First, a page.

The Scopes trial will never be the same. I mean the trial immortalized in Inherit the Wind,' with its Southerners clutching in vain to their cozy scientific illiteracy and mechanically literal faith in the Bible, its idiotic intolerant Southerners destined to fall to the gale winds of modernity, liberalism, secularism, and skepticism embodied by a heroic ACLU and the inimitable Clarence Darrow. So what if Scopes got convicted? Surely the trial made a laughingstock of everything Tennessee stood for in banning the teaching of evolution from the public schools. And in a touch worthy of a gruesome morality play, William Jennings Bryan, a bloated buffoon skewered by Darrow on the stand, staggered off to die five days later. For a very long time now, we've been invited to think of the Scopes trial as a last gasp of illiberal stupidity before the inexorable march of civil liberties and modern science. You don't have to know a great deal about the trial itself to surmise that something is misfiring badly in this triumphalist history. For one thing, the fundamentalists allegedly dispatched in those sleepy Tennessee hills seem to be doing rather nicely, thank you very much. Crusades against teaching evolution in public schools - and for teaching that curious creature, neither fish nor fowl, dubbed "creation science" - seem to be sweeping the nation. The ACLU has fallen on hard times. Recall George Bush sneering, in his most majestically nasal manner, that Michael Dukakis had dared to confess - to publicly confess! - that he was "a cardcarrying member of the ACLU." And the enchanting likes of William Kunstler, Johnnie Cochran, and Alan Dershowitz make it hard to feel unconditionally fond of Darrow's public success. If liberalism and the rest are destined to triumph, they sure seem to be taking their sweet time about it. Could it be a case of the tortoise and the hare? The real story of the Scopes trial, it turns out, is more interesting, more mischievous, and more perverse than the complacent received wisdom. A historian of science and a lawyer, Professor Larson 2 has written a devastatingly good book, Summer for the Gods. I found myself wishing only that his legal and political analysis were more sharply etched.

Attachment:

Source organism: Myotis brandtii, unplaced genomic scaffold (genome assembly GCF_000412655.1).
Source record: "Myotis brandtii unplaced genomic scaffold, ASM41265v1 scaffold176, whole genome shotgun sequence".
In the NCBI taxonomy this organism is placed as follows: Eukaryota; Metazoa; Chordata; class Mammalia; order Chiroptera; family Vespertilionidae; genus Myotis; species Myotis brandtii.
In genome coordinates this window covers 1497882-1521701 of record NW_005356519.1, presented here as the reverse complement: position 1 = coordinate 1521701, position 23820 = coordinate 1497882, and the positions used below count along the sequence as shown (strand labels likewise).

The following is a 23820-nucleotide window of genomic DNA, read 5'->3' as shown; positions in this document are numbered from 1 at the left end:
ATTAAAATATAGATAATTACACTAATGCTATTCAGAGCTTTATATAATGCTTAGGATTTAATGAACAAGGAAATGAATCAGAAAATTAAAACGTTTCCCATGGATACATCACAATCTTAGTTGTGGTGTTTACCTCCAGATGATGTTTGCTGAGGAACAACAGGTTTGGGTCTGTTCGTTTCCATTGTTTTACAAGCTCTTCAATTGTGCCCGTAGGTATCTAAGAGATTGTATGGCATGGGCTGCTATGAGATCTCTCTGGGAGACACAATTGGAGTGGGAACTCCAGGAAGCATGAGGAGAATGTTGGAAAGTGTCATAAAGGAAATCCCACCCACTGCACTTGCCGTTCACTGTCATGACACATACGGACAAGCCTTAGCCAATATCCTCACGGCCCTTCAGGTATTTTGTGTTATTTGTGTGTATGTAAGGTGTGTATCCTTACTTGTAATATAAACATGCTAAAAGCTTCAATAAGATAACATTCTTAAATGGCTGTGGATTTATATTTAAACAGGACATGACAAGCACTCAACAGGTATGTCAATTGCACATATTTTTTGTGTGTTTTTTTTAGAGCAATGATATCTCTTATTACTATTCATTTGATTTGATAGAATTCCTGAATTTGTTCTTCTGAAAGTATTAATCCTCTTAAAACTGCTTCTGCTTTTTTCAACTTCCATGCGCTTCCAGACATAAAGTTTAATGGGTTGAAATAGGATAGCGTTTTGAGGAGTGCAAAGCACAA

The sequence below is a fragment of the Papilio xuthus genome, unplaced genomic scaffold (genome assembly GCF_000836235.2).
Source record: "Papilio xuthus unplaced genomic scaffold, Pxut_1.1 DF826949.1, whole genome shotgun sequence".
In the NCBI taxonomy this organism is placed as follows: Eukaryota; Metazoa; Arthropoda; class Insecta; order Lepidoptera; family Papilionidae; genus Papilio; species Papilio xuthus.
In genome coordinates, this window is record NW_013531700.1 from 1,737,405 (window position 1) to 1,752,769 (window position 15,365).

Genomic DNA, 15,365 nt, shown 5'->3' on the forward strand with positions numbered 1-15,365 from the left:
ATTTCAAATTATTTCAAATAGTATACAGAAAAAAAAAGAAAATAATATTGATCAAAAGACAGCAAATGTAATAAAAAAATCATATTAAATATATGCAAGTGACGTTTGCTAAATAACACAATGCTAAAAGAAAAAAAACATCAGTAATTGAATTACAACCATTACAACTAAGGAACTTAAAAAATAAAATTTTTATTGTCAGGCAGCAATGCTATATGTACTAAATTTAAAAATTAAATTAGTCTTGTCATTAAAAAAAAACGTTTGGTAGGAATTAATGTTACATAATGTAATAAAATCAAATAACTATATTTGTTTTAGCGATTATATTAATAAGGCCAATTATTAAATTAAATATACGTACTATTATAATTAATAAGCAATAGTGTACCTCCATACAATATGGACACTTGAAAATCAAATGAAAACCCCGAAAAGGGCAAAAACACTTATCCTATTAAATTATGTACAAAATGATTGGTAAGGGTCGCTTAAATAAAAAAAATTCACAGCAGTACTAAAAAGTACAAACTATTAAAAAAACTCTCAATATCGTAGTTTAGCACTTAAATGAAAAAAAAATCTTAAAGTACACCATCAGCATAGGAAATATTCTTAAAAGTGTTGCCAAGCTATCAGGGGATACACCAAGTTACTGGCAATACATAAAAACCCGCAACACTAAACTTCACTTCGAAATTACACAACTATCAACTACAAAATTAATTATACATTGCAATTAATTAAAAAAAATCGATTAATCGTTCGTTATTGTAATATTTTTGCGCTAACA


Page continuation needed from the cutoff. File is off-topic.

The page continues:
Herzog, Donald J. "Liberalism Stumbles in Tennessee." Review of Summer for the Gods: The Scopes Trial and America's Continuing Debate Over Science and Religion, by E. J. Larson. Mich. L. Rev. 96, no. 6 (1998): 1898-909.